5. Subconscious

Don’t sit down and say, “This melody fits here because of the chord change,” or “This is just how I do it.” Take some time to let that subconscious in. That’s where it can go from being “nice” to being magical. It’s also one of the ways your voice as a writer comes in.

One simple trick: record your melody at any stage and just let it loop. At home, in the car, running errands. Just give it time to be the best it can be.

For more advice on writing a killer melody, you can find Song Journey on Amazon.

Mark Cawley iDoCoach

Mark Cawley iDoCoach

Mark Cawley is a hit songwriter who coaches other writers around the globe through his one-on-one, online service iDocoach.com. His songs have been on more than 16 million records with cuts ranging from Tina Turner to Wynonna Judd to The Spice Girls. His book, Song Journey, was released in April 2019 and went to #1 in 6 catagories on Amazon.Mark is a judge for the UK Songwriting Contest, Nashville Rising Star, Belmont University’s Commercial Music program, and West Coast Songwriter events. He’s also a contributing author to USA Songwriting and Songwriter Magazine, a sponsor for the Australian Songwriting Association, and a mentor for The Songwriting Academy UK. Born and raised in Syracuse, New York, Mark now resides in Nashville, Tennessee.




Want To Write A Hit Song? 4th Excerpt From The Book "Song Journey"

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Want to Write a Hit Song? Here Are 3 Strategies to Get You Started.

The following is adapted from Song Journey.

So you want to write a hit song—where should you get started?

Keep in mind, no one can guarantee a hit. No label, no producer, no artist, and no songwriter. Max Martin misses, Diane Warren misses, Ryan Tedder misses. They all miss more often than they hit. There is no formula. But there are things you can do to up the odds of your song getting heard, cut, and if all the stars align, becoming a hit.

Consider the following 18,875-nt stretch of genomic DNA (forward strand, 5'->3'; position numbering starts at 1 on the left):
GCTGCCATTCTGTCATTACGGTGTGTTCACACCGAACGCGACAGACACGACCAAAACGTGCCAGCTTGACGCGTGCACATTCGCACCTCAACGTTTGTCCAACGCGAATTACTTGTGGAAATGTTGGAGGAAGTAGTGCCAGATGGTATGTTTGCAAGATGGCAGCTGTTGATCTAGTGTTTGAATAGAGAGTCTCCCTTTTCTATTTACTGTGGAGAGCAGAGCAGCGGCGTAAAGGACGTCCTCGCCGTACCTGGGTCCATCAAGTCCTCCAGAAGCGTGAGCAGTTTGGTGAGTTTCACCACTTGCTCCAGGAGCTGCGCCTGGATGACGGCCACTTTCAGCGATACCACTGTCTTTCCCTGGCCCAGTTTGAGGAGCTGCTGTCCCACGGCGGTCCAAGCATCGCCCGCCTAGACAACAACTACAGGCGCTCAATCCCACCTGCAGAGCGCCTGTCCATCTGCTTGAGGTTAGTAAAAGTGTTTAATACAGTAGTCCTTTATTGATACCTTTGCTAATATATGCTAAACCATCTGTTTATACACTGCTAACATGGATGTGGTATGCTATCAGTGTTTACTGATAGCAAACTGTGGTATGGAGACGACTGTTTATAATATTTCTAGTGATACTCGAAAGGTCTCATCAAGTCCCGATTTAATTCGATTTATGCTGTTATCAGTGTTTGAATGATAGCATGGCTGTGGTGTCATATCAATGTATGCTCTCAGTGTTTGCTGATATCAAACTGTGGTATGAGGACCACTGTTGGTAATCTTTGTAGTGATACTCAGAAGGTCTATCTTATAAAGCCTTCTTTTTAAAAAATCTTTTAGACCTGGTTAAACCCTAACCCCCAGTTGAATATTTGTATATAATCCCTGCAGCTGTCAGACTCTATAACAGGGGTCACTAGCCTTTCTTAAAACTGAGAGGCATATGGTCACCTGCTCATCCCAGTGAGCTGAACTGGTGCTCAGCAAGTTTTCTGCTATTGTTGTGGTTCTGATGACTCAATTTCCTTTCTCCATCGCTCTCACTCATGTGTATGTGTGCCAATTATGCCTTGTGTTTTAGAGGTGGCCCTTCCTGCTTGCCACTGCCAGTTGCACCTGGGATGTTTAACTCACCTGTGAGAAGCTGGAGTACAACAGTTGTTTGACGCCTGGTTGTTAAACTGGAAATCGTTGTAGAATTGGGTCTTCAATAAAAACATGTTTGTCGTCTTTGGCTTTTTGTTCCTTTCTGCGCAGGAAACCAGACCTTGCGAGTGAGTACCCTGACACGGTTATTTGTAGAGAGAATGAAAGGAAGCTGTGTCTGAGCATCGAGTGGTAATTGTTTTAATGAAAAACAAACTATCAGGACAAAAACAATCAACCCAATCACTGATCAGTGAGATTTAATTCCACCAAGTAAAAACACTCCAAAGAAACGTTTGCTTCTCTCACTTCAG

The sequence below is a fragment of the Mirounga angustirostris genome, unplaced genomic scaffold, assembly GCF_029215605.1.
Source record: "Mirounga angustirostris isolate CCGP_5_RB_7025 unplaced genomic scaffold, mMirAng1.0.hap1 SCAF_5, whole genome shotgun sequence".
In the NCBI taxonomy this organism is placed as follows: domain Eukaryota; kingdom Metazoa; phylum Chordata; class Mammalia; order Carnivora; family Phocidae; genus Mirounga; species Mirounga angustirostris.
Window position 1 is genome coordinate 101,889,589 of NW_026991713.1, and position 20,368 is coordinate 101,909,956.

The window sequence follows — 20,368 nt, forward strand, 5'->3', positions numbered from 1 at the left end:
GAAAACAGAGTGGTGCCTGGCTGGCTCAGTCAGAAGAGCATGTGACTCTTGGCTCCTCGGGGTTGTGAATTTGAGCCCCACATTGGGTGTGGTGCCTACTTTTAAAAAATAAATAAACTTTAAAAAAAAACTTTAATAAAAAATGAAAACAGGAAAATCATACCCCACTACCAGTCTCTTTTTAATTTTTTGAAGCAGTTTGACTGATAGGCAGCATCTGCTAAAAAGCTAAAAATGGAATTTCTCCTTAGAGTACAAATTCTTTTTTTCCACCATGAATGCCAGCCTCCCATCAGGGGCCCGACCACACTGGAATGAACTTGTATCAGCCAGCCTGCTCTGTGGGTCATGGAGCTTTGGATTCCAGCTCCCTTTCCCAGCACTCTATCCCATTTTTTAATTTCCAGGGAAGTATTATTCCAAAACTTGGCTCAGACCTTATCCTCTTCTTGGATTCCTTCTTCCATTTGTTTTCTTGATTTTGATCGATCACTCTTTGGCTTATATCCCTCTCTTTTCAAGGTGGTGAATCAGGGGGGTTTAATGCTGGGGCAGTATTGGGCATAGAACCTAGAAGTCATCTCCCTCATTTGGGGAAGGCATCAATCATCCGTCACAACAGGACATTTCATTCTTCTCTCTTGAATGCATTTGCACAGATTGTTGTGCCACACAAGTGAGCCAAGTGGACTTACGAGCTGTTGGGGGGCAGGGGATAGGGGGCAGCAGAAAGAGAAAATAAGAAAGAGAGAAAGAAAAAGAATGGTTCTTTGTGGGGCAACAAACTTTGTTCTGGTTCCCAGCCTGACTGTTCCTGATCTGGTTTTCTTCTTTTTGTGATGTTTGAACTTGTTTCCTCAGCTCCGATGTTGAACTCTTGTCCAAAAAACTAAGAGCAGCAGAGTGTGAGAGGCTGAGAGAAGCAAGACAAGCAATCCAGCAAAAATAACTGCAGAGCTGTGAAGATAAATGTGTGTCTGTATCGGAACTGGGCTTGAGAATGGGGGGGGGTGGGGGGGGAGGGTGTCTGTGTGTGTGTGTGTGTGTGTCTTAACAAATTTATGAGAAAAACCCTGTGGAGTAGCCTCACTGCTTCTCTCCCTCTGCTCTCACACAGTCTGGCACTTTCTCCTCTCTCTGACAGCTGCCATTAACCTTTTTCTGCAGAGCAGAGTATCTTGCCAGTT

In this article, we’ll look three strategies to improve your odds of writing a hit.

#1: Do Your Homework

Start by listening to the hits and look for patterns. Are you hearing more and more songs about affirmation? I want to see you be brave, strong, beautiful, happy?

Since the beginning, songwriters have known one of the quickest ways to a listener’s heart is to lift them up with your song. There’s a fancy term called second-person positive, basically a lyric that makes someone else feel great about themselves.

Think about the Joe Cocker classic, “You Are So Beautiful.”

Nowadays, every publisher, producer, and artist in Nashville wants “up-tempo positive.” The reason for this is the sheer volume of ballads and mid-tempos they get. When a couple writers get in the room with an acoustic guitar or a piano, they seem to turn into Joni Mitchell or James Taylor. It’s hard to create that energy unless you plan for it, but your chances of getting that hit improve by giving the powers that be what they want.

#2: Deconstruct Current Hits

Go beyond just listening to current hits or learning to play them. Do things like write down the structure, print out the lyric, and make notes about the production.

I’m always amazed at the songwriting clients I get who will say they want to write a huge song but pay absolutely no attention to current hits. If you’re writing pop or even new country and are still creating long intros, lots of verses, using only one hook, and aren’t familiar with terms such as post-chorus, you might have a harder road.